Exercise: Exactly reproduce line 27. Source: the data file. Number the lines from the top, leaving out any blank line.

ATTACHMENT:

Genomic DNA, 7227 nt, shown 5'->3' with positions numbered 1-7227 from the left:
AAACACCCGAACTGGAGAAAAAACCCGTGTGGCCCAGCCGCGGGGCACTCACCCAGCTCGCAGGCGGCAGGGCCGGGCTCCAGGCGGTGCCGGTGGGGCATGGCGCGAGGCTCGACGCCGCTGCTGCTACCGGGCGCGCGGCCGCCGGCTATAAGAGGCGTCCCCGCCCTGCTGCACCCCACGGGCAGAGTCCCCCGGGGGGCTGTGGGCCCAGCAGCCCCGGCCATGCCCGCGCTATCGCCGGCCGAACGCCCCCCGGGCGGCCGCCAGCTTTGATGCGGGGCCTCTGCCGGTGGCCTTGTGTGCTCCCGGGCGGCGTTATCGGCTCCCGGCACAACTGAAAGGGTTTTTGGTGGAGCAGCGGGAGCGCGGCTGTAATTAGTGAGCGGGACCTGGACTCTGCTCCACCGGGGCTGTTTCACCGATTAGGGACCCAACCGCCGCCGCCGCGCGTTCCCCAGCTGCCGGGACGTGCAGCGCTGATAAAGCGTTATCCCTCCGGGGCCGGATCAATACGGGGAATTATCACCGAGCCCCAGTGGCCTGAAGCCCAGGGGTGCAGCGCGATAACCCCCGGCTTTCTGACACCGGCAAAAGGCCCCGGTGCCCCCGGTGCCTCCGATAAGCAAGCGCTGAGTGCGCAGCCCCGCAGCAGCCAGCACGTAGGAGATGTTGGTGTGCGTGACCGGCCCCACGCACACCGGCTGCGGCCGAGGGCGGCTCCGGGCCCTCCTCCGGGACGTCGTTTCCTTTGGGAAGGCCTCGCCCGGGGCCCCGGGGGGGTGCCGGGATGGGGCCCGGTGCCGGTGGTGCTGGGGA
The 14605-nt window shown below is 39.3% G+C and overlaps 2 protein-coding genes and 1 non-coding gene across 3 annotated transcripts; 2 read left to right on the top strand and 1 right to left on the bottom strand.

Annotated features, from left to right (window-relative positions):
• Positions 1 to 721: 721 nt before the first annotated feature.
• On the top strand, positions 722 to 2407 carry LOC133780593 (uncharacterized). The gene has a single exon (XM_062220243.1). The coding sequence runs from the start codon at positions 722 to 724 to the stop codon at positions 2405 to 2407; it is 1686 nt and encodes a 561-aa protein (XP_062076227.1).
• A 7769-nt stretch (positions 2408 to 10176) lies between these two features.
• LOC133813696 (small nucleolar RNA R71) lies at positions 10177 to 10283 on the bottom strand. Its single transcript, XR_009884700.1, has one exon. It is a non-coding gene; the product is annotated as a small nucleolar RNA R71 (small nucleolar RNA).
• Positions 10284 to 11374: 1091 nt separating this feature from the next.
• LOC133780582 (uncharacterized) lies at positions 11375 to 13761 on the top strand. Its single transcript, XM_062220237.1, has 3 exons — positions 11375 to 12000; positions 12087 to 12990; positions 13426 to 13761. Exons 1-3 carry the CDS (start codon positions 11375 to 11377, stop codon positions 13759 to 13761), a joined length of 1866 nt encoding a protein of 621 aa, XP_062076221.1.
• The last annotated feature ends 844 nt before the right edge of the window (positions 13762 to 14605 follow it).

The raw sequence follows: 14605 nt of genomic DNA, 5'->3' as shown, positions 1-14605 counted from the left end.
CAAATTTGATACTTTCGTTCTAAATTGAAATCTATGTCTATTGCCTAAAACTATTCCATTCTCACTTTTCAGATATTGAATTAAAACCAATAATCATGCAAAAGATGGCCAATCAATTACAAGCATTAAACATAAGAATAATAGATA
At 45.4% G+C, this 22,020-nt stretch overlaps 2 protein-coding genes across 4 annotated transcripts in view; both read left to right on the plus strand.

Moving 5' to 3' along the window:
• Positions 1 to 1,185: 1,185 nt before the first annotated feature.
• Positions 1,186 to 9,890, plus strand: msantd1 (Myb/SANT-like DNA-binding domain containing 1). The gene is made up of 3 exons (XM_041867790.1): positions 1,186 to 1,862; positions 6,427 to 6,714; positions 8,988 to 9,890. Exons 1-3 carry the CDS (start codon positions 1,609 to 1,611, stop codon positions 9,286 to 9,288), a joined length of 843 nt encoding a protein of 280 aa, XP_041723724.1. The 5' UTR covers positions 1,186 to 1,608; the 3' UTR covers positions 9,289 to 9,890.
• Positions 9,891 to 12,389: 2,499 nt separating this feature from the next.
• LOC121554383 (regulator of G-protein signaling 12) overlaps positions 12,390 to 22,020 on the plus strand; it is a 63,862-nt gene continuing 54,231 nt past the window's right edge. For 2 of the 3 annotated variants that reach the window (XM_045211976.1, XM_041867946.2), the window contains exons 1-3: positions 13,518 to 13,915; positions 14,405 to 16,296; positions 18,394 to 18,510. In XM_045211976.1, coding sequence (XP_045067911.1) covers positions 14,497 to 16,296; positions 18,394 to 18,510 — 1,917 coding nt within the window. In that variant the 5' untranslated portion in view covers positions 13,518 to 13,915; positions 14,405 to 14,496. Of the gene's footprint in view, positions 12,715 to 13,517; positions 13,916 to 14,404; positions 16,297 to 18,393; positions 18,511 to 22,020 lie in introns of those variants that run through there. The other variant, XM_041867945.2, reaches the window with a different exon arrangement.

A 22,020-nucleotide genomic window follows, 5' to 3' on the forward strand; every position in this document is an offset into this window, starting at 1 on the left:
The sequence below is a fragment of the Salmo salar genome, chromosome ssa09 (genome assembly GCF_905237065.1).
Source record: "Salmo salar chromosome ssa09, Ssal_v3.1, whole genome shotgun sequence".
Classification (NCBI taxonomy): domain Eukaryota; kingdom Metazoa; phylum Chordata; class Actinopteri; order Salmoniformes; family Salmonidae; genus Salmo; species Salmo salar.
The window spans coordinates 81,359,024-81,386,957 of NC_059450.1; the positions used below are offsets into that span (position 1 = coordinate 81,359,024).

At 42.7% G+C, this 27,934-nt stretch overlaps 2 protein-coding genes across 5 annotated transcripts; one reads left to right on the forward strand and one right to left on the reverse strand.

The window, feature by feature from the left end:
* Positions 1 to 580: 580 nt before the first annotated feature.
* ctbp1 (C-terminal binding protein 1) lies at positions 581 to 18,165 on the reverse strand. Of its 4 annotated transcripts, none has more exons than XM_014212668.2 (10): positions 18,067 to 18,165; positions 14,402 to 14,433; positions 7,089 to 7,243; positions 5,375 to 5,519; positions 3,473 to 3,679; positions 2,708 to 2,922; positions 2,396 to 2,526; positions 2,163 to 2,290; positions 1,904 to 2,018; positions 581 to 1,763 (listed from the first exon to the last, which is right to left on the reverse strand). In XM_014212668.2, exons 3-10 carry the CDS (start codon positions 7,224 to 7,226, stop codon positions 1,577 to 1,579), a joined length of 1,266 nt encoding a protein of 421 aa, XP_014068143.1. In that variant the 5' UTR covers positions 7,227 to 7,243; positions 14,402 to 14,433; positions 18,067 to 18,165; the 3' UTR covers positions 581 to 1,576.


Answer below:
* Positions 1 to 580: 580 nt before the first annotated feature.